The Air India A321 plane, which was diverted to Raipur mid-air due to 'tail fire' incident last week, will require engine replacement even as aircraft accident investigation body AAIB has taken over the probe into the incident, a source said on Tuesday.
The source also said that an Airbus A319 plane is expected to be flown to Raipur on Friday, and one of its engines will be removed and fitted into the grounded plane.
Last Friday, a city-bound Air India flight from Bhubaneswar, carrying 189 persons on board, had to make an emergency landing at Chhattisgarhs Raipur airport due to tail fire in one of the engines of the aircraft.
"The Air India Airbus A321, VT-PPT, remains grounded at the Raipur airport since November 9. One of the engines of the plane has suffered damages and will have to be changed. Till then it will remain out of operations," said the source close to the development.
An A319 aircraft will be routed to Raipur on Friday for an engine change, adding, "We will remove one of the engines of this aircraft and install it on the grounded aircraft (VT-PPT) and make it fit for operations."
Air India spokesperson was not available for comments. He also said that the Aircraft Accident Investigation Bureau (AAIB) has taken over the probe into the incident.
Besides, a senior official from the airworthiness wing of the directorate general of civil aviation's Bhopal office has also inspected the aircraft, he added.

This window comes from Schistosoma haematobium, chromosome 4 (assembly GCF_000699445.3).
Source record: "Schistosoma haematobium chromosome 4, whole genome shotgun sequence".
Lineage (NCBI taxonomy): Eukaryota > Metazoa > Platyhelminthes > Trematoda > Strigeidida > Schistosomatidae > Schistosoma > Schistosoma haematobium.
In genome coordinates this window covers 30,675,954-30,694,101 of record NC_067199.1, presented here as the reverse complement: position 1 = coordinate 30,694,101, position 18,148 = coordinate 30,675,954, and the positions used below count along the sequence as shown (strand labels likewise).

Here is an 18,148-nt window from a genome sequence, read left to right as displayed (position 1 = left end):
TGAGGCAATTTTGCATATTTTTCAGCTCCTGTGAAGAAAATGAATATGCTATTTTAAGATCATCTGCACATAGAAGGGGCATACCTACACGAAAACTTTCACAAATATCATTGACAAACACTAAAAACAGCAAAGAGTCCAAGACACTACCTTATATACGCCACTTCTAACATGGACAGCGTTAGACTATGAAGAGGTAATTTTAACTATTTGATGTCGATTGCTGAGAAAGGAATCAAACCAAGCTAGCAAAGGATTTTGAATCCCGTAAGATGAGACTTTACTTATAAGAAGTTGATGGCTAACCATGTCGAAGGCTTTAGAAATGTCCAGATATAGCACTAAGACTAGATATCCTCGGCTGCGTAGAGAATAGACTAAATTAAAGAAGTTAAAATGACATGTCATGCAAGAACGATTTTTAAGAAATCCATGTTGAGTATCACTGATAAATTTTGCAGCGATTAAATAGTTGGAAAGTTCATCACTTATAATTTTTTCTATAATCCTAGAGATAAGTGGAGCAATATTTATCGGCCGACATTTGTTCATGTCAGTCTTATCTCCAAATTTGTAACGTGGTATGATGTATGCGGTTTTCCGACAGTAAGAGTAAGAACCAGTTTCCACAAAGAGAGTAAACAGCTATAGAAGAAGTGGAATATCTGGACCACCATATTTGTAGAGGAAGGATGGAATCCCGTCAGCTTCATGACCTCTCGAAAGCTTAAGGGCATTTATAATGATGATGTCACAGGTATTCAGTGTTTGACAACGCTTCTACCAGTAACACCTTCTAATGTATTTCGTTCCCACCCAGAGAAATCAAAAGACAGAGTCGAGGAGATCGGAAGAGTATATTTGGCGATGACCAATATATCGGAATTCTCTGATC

The source said that after obtaining necessary approvals from the authorities concerned, maintenance work to restore the aircraft with available staff at Raipur airport has already started.
"Also, the necessary equipment and tools have been dispatched by road from Delhi and Mumbai and they are expected to reach Raipur by Thursday," he said.
He said the engine for the A319 aircraft will be transported by road from one of the Air India bases and this process is expected to take about 15 days time.
"Till that time, the aircraft (A319) will remain grounded at Raipur airport," he said.
Air India spokesperson had in a statement last week said, "There was only tail fire, which is dangerous, reported. But there was no fire warning in the cockpit," Air India spokesperson had said.
"However, when cabin crew reported a fire on the engine, the captain discharged the fire extinguisher bottle. The tail fire could be due to the damage to the engine blades and incomplete combustion in the engine," he added.